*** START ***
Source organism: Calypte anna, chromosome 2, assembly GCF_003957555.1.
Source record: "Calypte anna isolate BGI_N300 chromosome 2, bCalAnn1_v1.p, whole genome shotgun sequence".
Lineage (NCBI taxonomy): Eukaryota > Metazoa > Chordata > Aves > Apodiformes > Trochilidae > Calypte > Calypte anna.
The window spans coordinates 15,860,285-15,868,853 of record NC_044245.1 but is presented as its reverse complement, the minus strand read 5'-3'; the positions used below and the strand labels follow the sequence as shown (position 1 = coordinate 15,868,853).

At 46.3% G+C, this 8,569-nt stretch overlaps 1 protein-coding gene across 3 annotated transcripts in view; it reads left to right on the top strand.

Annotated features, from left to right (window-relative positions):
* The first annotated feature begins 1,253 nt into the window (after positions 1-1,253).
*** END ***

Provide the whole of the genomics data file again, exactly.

Source organism: Calypte anna, chromosome 2, assembly GCF_003957555.1.
Source record: "Calypte anna isolate BGI_N300 chromosome 2, bCalAnn1_v1.p, whole genome shotgun sequence".
Lineage (NCBI taxonomy): Eukaryota > Metazoa > Chordata > Aves > Apodiformes > Trochilidae > Calypte > Calypte anna.
The window spans coordinates 15,860,285-15,868,853 of record NC_044245.1 but is presented as its reverse complement, the minus strand read 5'-3'; the positions used below and the strand labels follow the sequence as shown (position 1 = coordinate 15,868,853).

At 46.3% G+C, this 8,569-nt stretch overlaps 1 protein-coding gene across 3 annotated transcripts in view; it reads left to right on the top strand.

Annotated features, from left to right (window-relative positions):
* The first annotated feature begins 1,253 nt into the window (after positions 1-1,253).